|Intro||Austrian-born American actress|
|Was||Journalist Actor Stage actor Film actor Television actor Television presenter|
|From||United States of America Austria|
|Field||Film, TV, Stage & Radio Journalism|
|Birth||24 March 1928, Vienna, Austria|
|Death||21 May 1999, Woodland Hills, Los Angeles, Los Angeles County, USA (aged 71 years)|
Vanessa Brown (born Smylla Brind, March 24, 1928 – May 21, 1999) was an Austrian-born American actress who worked in radio, film, theater, and television.
Born in Vienna, Austria, to Jewish parents (Nah Brind, a language teacher, and Anna Brind, a psychologist), Brown and her family fled to Paris, France in 1937 to escape persecution by the Nazi regime.
Within a few years the family had settled in America and Brown auditioned for Lillian Hellman for a role in Watch on the Rhine. Fluent in several languages, the youngster impressed Hellman, and she was signed as understudy to Ann Blyth, eventually doing the role of Babette on Broadway and in the touring production. In high school she wrote and directed school plays. She graduated from University of California, Los Angeles in 1949, having majored in English. While there, she was movie critic and feature writer for the Daily Bruin, the campus newspaper.
Brown's IQ of 165 led to two years of work as one of the young panelists on the radio series Quiz Kids. She specialized in literature and language. In her adult years, she had an interview program on the Voice of America.
She was heard on Lux Radio Theatre, Skippy Hollywood Theatre, NBC University Theatre, and Theatre Guild on the Air.
Brown was a junior member of the National Board of Review, the critical panel serving the motion picture industry. RKO Radio Pictures brought her family to Los Angeles, and Brown made her film debut (as Tessa Brind) in Youth Runs Wild (1944). RKO changed her screen name to Vanessa Brown and assigned her to a series of ingenue roles over the next few years. In the late 1940s, she was featured in The Late George Apley (1947), The Ghost and Mrs. Muir (1947) as Mrs. Muir's grown daughter Anna, Big Jack (1949; Wallace Beery's last movie), The Heiress (1949) and other films. She was the eighth actress to play the role of Jane, appearing in Tarzan and the Slave Girl (1950) opposite Lex Barker, followed by a role in Vincente Minnelli's The Bad and the Beautiful (1952). Her last film appearance was playing Millie Perkins's sister in the horror film The Witch Who Came from the Sea (1976).
In the 1950s, Brown was a regular panelist on I'll Buy That on CBS. She acted in live television dramas of the early 1950s, including Robert Montgomery Presents and The Philco Television Playhouse, and she appeared on Pantomime Quiz and Leave It to the Girls. She later appeared on the television series The Wonder Years and Murder, She Wrote. She had a guest appearance on Perry Mason as Donna Kress in the episode "The Case of Paul Drake's Dilemma" (1959).
Back on Broadway, she originated the role of "The Girl" in The Seven Year Itch, the character portrayed by Marilyn Monroe in the 1955 film version. She continued to do much television through the 1950s, and was one of the narrators of the United World Federalists documentary Eight Steps to Peace (1957), along with Vincent Price and Robert Ryan.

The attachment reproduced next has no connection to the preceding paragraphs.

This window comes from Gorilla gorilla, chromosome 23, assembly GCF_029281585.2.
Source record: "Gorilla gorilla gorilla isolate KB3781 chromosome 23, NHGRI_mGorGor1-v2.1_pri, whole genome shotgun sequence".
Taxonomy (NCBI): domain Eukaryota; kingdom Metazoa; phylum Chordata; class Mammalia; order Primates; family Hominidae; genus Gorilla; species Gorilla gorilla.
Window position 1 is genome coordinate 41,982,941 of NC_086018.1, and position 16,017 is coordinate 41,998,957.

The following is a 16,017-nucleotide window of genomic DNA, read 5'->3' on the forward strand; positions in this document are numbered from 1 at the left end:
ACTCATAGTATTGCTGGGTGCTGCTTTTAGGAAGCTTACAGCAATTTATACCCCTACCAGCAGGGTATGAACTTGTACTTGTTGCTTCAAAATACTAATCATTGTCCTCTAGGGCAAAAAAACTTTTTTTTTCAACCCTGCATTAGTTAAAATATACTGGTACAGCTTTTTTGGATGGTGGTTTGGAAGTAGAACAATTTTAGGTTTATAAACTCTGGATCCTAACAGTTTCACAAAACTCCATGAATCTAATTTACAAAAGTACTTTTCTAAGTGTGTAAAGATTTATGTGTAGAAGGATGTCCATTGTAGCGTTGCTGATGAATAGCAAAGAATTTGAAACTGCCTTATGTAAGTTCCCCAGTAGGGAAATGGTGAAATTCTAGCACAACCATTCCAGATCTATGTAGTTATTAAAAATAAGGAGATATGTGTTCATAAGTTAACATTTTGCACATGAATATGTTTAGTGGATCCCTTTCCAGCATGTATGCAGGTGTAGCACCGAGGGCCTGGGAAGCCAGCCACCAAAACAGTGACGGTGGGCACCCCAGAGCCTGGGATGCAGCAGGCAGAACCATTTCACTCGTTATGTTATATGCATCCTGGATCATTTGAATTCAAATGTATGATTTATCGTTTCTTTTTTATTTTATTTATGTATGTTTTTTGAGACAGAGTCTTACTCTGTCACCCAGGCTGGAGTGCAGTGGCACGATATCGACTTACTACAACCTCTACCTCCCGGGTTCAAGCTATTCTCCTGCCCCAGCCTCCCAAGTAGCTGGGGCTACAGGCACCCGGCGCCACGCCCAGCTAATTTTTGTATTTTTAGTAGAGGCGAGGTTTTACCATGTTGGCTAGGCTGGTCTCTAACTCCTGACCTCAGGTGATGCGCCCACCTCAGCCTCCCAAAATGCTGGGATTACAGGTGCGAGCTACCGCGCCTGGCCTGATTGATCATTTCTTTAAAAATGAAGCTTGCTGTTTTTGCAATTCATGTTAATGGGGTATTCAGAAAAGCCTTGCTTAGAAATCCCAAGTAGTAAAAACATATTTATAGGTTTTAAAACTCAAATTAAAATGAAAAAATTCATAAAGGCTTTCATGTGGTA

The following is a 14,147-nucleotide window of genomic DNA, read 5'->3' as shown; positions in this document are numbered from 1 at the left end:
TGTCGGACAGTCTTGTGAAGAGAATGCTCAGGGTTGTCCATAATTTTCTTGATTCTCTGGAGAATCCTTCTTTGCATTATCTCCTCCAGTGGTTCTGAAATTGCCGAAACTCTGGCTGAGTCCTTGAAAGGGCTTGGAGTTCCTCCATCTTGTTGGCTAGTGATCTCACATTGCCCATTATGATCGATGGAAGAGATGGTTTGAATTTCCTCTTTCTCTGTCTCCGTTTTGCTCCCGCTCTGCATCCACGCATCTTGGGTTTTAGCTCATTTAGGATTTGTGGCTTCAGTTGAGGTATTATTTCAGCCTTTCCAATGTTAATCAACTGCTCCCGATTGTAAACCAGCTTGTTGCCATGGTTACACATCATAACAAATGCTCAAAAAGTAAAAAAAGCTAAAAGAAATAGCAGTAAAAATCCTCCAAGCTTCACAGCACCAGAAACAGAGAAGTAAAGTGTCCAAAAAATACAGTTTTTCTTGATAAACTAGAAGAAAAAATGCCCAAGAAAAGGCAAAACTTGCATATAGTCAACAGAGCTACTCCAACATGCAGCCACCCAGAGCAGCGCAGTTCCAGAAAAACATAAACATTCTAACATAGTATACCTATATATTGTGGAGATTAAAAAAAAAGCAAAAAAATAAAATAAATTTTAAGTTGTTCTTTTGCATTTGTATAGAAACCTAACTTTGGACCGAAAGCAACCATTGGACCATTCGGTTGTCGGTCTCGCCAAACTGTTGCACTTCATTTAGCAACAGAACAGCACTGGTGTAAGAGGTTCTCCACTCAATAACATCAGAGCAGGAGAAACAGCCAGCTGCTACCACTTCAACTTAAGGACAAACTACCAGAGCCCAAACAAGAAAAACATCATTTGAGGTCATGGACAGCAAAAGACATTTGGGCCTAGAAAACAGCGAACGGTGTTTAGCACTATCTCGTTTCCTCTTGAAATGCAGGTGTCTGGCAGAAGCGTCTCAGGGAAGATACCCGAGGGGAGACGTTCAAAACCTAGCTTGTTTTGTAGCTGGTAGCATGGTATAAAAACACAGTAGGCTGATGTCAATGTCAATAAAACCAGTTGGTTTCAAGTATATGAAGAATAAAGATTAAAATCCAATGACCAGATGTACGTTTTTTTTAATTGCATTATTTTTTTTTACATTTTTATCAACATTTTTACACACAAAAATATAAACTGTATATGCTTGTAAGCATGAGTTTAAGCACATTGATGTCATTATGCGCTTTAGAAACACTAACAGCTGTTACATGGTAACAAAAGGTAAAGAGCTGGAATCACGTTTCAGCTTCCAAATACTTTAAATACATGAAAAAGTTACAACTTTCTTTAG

Brown ventured into writing for the stage. She was the author of Europa and the Bull, based on the legend of Europa.
Brown was active in the Democratic Party, serving as a delegate to the party's national convention in 1956. In 1962, she was a member of a committee that promoted a write-in campaign for Adlai Stevenson as governor of California.
In 1959, Brown was described in a newspaper article as "a promising artist whose oil paintings hang in the homes of top film colony personalities." She signed her paintings with her birth name, Symila. A gallery in Beverly Hills, California held a one-woman show of her work in 1958.
Brown was married to Dr. Robert Alan Franklyn, a plastic surgeon, from 1950 to 1957. In 1959, she married television director Mark Sandrich, Jr. – son of director Mark Sandrich – and they had two children, David Michael and Cathy Lisa.
Her marriage to Sandrich ended in divorce, she was diagnosed with breast cancer in 1988, and she lost her home during an earthquake in 1989. The surgery she received for her cancer appeared to have been successful, and she believed she had been cured, however the disease returned. The last few years of her life were spent in poor health, and she died at age 71 in the Motion Picture Country Home in Woodland Hills, California. Upon her death, she was cremated and her ashes returned to her son, David.
Brown has two stars on the Hollywood Walk of Fame, a motion pictures star at 1621 Vine Street and a television star at 6528 Hollywood Boulevard.
|1944||Youth Runs Wild||Sarah Taylor|
|1945||The Girl of the Limberlost||Helen Brownlee|
|1946||I've Always Loved You||Georgette 'Porgy' Sampter at 17|
|1947||The Late George Apley||Agnes Willing|
|1947||The Ghost and Mrs. Muir||Anna Muir as an Adult|
|1947||Mother Wore Tights||Bessie|
|1947||The Foxes of Harrow||Aurore D'Arceneaux|
|1949||Big Jack||Patricia Mahoney|
|1949||The Secret of St. Ives||Floria Gilchrist|
|1950||Tarzan and the Slave Girl||Jane|
|1950||Three Husbands||Mary Whittaker|
|1951||The Basketball Fix||Pat Judd|
|1952||The Bad and the Beautiful||Kay Amiel|
|1971||Bless the Beasts and Children||Mrs. Goodenow|
|1976||The Witch Who Came From the Sea||Cathy|
|1946||Hollywood Star Time||The Song of Bernadette|
|1957||Suspense||Episode 107 – The Vanishing Lady|